Thereafter, Wilson filed a motion and order of appeal from the trial court's January 12, 2017 judgment. On appeal, Wilson asserts that the trial court erred: by failing to find Martinez committed an intentional tort; in failing to apportion fault to Martinez and other actors; in failing to find Wilson acted in self-defense; and in awarding damages in the amount of $35, 128.66.

         DISCUSSION

         Appellate courts have a duty to examine subject matter jurisdiction sua sponte, even when the parties do not raise the issue. Texas Gas Exploration Corp. v. Lafourche Realty Co., Inc., 11-0520, p. 8 (La.App. 1st Cir. 11/9/11), 79 So.3d 1054, 1059, writ denied, 12-0360 (La. 4/9/12), 85 So.3d 698. This court's appellate jurisdiction extends to "final judgments." La. C.C.P. arts. 1918 and 2083; Ball v. Heritage Manor of Mandeville, 06-1379, p. 1 (La.App. 1st Cir. 5/4/07), 961 So.2d 414, 415; Carter v. Williamson Eve Center, 01-2016, p. 3 (La.App. 1st Cir. 11/27/02), 837 So.2d 43, 44. A final judgment must contain decretal language. Bali, 06-1379 at p. 1, 961 So.2d at 415. Louisiana Code of Civil Procedure article 1918 states that "[a] final judgment shall be identified as such by appropriate language." It is well settled that a final judgment must be precise, definite, and certain. La. C.C.P. art. 1918 and Official Revision Comment (a); Laird v. St. Tammany Parish Safe Harbor, 02-0045, p. 2 (La.App. 1st Cir. 12/20/02), 836 So.2d 364, 365. Generally, a final judgment must name the party in favor of whom the ruling is ordered, the party against whom the ruling is ordered, and the relief that is granted or denied. Gaten v. Tangipahoa Parish School System, 11-1133, p. 3 (La.App. 1st Cir. 3/23/12), 91 So.3d 1073, 1074. The amount of the recovery awarded by a judgment must be stated in the judgment with certainty and precision, so that a third person is able to determine from the judgment the party cast and the amount owed without reference to other documents in the record or extrinsic sources. See Vanderbrook v. Coachmen Industries, Inc., 01-0809, pp. 11-12 (La.App. 1st Cir. 5/10/02), 818 So.2d 906, 913-914.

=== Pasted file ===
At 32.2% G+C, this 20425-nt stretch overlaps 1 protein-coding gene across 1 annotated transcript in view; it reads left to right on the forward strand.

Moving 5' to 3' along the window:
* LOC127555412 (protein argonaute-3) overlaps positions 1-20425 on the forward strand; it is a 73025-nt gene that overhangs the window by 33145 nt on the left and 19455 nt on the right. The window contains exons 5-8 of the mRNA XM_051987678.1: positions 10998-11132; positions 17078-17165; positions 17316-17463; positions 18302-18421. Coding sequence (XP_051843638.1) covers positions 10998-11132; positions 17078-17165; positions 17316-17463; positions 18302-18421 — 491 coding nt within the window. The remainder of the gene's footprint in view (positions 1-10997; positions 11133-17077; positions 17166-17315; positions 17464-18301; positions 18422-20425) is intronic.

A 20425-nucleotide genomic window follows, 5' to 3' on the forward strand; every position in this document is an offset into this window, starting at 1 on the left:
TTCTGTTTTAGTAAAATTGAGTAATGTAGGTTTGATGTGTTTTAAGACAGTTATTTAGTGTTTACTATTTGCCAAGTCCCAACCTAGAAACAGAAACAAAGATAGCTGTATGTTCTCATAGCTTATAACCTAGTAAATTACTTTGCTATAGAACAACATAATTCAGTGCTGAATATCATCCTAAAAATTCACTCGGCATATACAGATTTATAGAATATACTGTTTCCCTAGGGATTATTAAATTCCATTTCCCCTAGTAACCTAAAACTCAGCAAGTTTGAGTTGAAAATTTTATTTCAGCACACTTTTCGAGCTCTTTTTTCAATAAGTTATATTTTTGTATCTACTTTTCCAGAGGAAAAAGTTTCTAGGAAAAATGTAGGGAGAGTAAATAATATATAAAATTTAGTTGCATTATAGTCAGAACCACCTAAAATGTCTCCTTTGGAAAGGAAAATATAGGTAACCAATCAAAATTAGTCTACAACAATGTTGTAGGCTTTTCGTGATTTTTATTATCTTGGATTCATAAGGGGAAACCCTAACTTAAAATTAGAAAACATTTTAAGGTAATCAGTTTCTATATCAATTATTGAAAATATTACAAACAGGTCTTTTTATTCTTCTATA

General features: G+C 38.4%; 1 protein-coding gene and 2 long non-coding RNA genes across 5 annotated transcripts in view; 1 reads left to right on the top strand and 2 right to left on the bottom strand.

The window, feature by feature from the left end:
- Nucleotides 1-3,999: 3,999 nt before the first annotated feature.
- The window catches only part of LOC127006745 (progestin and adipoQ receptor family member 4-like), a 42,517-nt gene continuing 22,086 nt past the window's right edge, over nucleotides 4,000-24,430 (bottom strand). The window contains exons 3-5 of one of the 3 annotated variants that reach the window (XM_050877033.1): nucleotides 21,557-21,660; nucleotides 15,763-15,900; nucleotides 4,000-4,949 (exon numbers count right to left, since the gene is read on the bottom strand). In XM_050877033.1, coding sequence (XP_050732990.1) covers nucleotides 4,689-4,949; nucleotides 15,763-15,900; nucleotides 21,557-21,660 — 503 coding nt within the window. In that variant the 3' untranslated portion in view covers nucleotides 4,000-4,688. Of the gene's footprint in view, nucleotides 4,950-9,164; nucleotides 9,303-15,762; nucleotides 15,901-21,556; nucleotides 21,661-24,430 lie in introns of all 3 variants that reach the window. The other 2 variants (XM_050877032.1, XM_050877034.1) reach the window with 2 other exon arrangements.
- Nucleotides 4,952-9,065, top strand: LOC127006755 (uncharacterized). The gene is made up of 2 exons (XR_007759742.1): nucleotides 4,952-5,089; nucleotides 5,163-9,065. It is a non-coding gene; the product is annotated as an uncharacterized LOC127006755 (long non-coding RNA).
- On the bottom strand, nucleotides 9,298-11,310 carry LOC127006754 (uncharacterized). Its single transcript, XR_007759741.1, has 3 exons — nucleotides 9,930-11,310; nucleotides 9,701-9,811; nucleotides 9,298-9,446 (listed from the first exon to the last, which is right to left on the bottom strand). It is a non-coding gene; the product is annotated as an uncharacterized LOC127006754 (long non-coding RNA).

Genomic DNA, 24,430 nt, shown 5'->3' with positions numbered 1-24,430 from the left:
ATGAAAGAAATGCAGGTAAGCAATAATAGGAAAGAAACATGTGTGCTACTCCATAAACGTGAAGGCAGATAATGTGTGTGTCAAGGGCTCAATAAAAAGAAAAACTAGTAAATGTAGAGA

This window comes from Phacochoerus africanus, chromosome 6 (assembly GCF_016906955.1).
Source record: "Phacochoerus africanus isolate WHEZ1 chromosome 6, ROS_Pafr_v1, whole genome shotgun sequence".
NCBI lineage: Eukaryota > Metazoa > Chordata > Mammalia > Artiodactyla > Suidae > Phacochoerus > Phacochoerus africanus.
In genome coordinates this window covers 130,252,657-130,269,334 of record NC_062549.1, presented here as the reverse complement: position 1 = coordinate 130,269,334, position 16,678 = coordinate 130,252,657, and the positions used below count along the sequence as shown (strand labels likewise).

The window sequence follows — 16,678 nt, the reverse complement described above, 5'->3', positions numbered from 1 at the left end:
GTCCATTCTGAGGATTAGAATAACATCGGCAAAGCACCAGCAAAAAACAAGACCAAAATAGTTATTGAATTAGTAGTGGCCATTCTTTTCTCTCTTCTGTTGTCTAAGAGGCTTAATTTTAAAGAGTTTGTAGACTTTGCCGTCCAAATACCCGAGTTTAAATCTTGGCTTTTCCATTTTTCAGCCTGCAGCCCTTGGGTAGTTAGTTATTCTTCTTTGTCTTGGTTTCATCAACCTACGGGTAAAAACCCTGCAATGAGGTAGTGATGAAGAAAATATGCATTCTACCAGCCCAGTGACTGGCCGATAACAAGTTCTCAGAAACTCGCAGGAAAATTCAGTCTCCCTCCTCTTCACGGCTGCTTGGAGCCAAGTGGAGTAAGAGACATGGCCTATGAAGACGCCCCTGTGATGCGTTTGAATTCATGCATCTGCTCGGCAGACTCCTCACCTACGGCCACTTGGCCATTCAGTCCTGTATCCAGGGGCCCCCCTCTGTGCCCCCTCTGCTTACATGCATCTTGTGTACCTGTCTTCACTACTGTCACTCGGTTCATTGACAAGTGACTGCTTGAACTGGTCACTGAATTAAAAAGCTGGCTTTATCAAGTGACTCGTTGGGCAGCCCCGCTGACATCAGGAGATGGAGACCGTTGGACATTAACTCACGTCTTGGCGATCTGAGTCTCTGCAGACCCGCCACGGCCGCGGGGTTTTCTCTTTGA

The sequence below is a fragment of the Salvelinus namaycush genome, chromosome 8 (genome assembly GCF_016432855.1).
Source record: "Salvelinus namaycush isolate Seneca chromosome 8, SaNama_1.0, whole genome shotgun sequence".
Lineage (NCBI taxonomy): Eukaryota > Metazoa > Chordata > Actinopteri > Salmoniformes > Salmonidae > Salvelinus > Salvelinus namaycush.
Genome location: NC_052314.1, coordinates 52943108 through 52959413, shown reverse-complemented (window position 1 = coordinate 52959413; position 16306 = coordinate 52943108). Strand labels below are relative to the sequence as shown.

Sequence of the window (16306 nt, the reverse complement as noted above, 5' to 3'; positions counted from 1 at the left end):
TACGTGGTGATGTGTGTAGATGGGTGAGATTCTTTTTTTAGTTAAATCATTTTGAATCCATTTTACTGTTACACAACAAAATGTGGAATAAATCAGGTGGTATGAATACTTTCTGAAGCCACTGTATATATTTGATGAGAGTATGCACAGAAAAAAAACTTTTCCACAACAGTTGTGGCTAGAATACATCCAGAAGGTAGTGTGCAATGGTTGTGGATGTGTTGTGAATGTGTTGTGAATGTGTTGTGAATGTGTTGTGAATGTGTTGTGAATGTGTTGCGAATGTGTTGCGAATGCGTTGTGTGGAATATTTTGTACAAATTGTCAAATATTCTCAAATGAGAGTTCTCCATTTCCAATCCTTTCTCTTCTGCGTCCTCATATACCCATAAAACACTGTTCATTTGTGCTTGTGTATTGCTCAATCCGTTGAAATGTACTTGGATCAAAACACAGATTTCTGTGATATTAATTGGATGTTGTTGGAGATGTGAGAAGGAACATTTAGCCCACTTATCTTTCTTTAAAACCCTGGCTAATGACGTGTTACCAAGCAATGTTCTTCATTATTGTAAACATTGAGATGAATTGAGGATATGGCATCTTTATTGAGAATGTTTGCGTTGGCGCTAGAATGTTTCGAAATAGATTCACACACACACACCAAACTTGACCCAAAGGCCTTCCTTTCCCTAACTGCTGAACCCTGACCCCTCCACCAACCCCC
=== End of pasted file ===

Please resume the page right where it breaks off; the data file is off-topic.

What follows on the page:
The judgment at issue in the instant case awards damages in the amount of $35, 128.66, subject to a "credit for any restitution ... previously paid ... in connection with this matter." Because the amount of the credit is not apparent from a reading of the judgment, and requires reference to extrinsic sources, the amount of damages is not stated with certainty and precision, and the judgment is not a valid, final judgment. As such, ...